New York City mayor backs proposal to jack up cigarette prices to the highest in the US
Pack of cigarettes would go to US$13 from US$10.50
The minimum price for a pack of cigarettes would rise to US$13 in New York City under a proposal backed by Mayor Bill de Blasio.
De Blasio is backing an effort to force people to quit smoking by raising the city’s current legal minimum price of a pack from $10.50, further cementing New York City’s claim on having among the most expensive cigarettes in the country.
The Democrat announced his support Wednesday for a series of legislative proposals that he said could reduce the number of smokers in the city by 160,000 by the year 2020. An estimated 900,000 New York City residents currently smoke.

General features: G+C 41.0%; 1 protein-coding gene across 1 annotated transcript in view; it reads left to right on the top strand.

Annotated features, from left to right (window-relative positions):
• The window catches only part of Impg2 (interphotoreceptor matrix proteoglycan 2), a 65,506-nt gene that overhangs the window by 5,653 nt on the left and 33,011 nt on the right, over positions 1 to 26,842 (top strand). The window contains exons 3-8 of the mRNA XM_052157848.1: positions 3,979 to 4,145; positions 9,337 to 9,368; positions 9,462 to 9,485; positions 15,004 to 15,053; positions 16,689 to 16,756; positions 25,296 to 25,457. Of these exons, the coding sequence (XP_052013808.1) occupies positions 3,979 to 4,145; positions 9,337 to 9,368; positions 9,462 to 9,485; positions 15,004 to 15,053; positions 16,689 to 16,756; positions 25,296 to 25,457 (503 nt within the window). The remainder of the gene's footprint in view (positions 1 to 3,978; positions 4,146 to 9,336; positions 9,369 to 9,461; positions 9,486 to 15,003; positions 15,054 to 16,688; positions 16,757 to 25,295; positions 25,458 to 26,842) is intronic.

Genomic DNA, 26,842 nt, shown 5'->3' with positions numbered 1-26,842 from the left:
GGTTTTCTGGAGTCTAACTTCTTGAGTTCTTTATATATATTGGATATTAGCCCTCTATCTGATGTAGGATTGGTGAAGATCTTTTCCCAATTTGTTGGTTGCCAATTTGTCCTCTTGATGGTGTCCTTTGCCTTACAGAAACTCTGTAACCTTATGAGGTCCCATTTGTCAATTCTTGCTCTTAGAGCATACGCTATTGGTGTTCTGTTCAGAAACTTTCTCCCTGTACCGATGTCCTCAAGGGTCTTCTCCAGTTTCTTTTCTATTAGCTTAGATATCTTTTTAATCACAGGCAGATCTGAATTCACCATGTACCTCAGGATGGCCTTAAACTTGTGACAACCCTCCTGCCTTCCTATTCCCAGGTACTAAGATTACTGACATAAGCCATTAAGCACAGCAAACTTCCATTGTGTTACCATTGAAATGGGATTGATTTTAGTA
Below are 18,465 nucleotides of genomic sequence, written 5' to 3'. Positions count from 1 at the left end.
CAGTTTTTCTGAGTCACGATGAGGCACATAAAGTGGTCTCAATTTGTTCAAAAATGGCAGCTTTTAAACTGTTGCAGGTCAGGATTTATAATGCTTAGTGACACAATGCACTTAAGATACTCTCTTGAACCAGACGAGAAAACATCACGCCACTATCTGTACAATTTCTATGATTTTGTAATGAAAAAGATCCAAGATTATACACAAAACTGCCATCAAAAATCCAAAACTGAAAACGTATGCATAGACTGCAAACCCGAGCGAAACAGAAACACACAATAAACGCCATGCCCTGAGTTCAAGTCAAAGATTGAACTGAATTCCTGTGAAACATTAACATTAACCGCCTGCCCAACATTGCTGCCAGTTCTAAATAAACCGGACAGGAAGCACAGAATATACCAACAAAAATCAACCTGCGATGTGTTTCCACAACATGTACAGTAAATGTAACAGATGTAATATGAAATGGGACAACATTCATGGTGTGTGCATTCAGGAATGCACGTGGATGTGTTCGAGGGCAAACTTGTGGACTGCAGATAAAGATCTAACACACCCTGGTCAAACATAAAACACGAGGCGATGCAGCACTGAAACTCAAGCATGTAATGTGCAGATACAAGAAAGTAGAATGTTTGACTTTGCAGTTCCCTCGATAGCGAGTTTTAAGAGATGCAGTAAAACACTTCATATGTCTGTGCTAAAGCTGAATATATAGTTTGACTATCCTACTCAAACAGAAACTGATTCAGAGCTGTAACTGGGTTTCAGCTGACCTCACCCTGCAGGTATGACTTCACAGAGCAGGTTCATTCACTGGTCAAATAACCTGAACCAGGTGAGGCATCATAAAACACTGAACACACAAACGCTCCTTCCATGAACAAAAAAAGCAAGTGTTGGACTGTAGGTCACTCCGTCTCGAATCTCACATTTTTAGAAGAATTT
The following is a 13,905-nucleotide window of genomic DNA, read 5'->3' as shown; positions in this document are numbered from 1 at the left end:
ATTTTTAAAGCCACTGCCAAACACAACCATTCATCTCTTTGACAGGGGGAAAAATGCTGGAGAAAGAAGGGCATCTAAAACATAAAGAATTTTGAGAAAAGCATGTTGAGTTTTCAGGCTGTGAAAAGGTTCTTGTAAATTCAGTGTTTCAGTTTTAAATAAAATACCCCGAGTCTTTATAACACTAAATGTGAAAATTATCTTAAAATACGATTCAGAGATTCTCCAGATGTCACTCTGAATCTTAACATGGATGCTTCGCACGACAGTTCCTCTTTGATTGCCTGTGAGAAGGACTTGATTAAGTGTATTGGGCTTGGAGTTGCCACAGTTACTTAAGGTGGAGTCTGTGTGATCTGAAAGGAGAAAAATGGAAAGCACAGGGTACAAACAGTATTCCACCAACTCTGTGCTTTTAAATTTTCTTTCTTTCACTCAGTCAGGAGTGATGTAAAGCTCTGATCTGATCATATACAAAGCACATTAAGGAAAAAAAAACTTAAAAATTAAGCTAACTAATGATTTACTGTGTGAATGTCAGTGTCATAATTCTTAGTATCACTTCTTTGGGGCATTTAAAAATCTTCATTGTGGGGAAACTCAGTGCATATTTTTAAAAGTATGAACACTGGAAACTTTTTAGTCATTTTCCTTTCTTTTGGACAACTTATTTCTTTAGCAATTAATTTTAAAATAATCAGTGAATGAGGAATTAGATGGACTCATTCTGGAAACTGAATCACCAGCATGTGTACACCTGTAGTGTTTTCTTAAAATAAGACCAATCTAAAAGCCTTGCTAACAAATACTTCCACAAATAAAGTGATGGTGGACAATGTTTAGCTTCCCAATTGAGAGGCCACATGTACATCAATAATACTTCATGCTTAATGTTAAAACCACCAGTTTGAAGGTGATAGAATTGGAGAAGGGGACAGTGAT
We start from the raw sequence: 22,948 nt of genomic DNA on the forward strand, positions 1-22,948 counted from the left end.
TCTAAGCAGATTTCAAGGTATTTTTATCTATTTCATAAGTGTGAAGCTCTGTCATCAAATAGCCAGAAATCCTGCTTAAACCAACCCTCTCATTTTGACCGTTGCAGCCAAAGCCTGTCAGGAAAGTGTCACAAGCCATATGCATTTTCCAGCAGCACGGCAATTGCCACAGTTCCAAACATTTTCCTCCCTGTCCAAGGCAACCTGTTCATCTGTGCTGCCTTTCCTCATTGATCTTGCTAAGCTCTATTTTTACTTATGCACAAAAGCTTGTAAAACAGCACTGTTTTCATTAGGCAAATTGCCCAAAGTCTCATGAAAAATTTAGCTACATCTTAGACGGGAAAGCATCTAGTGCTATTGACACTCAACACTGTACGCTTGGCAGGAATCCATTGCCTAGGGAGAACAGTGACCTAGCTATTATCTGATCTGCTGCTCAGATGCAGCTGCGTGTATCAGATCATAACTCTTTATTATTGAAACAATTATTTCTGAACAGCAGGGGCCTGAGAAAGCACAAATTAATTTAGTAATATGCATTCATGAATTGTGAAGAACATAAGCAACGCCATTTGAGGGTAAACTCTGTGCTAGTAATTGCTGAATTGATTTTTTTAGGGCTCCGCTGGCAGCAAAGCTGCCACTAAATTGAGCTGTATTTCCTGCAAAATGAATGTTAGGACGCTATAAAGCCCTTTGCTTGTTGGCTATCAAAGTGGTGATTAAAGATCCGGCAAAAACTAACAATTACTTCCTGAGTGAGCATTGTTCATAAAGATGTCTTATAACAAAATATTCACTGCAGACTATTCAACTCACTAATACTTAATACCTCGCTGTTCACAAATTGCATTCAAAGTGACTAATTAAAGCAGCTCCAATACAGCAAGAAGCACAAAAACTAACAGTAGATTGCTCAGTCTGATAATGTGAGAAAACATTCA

“What we’re here today talking about is saving lives,” said Dr Mary T. Bassett, the city’s health commissioner, who appeared with the mayor at offices of the American Heart Association. “We want to make it easier to quit and harder to smoke.”
The proposals are set for hearings later this month.
The city council also will consider legislation to gradually reduce by half the number of licenses issued to retailers to sell tobacco products. Philadelphia and San Francisco have similar licensing restrictions.
An American Cancer Society study found that 8,992 retail outlets were licensed to sell tobacco in New York as of October, and about a third of those were within 500 feet of a school.
Other proposals would set minimum prices and create taxes on smokeless tobacco and small cigars, and require sellers of electronic cigarettes to obtain licenses.
Opponents of the city’s high cigarette prices have argued that it has pushed many smokers into buying untaxed, unregulated cigarettes on the black market.